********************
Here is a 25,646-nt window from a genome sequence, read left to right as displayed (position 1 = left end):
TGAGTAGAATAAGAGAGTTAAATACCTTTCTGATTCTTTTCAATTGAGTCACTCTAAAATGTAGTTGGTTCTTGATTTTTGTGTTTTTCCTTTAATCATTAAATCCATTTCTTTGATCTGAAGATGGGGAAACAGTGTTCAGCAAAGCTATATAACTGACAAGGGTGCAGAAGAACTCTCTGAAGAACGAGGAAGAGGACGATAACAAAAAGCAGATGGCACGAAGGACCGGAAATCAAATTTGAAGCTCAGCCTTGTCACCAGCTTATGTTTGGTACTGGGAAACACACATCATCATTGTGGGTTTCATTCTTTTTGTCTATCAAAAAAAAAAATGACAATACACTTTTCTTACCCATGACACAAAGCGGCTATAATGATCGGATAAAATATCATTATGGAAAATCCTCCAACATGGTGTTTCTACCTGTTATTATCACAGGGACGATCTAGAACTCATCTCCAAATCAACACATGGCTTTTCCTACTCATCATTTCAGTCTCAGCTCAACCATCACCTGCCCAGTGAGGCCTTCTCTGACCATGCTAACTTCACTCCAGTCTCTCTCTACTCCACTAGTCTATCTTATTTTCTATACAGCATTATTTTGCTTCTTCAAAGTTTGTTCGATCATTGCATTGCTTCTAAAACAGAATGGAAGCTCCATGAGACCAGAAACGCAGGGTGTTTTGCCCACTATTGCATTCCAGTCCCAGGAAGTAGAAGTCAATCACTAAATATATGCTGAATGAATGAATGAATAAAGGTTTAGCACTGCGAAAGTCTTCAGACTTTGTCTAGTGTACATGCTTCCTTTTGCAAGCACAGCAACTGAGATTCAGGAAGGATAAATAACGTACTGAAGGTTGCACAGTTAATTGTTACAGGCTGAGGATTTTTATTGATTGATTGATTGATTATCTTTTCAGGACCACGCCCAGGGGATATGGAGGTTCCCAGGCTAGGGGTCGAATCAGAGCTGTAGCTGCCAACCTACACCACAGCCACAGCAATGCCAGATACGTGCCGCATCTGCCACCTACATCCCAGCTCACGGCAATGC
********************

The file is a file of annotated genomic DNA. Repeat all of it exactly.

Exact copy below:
Here is a 25,646-nt window from a genome sequence, read left to right as displayed (position 1 = left end):
TGAGTAGAATAAGAGAGTTAAATACCTTTCTGATTCTTTTCAATTGAGTCACTCTAAAATGTAGTTGGTTCTTGATTTTTGTGTTTTTCCTTTAATCATTAAATCCATTTCTTTGATCTGAAGATGGGGAAACAGTGTTCAGCAAAGCTATATAACTGACAAGGGTGCAGAAGAACTCTCTGAAGAACGAGGAAGAGGACGATAACAAAAAGCAGATGGCACGAAGGACCGGAAATCAAATTTGAAGCTCAGCCTTGTCACCAGCTTATGTTTGGTACTGGGAAACACACATCATCATTGTGGGTTTCATTCTTTTTGTCTATCAAAAAAAAAAATGACAATACACTTTTCTTACCCATGACACAAAGCGGCTATAATGATCGGATAAAATATCATTATGGAAAATCCTCCAACATGGTGTTTCTACCTGTTATTATCACAGGGACGATCTAGAACTCATCTCCAAATCAACACATGGCTTTTCCTACTCATCATTTCAGTCTCAGCTCAACCATCACCTGCCCAGTGAGGCCTTCTCTGACCATGCTAACTTCACTCCAGTCTCTCTCTACTCCACTAGTCTATCTTATTTTCTATACAGCATTATTTTGCTTCTTCAAAGTTTGTTCGATCATTGCATTGCTTCTAAAACAGAATGGAAGCTCCATGAGACCAGAAACGCAGGGTGTTTTGCCCACTATTGCATTCCAGTCCCAGGAAGTAGAAGTCAATCACTAAATATATGCTGAATGAATGAATGAATAAAGGTTTAGCACTGCGAAAGTCTTCAGACTTTGTCTAGTGTACATGCTTCCTTTTGCAAGCACAGCAACTGAGATTCAGGAAGGATAAATAACGTACTGAAGGTTGCACAGTTAATTGTTACAGGCTGAGGATTTTTATTGATTGATTGATTGATTATCTTTTCAGGACCACGCCCAGGGGATATGGAGGTTCCCAGGCTAGGGGTCGAATCAGAGCTGTAGCTGCCAACCTACACCACAGCCACAGCAATGCCAGATACGTGCCGCATCTGCCACCTACATCCCAGCTCACGGCAATGC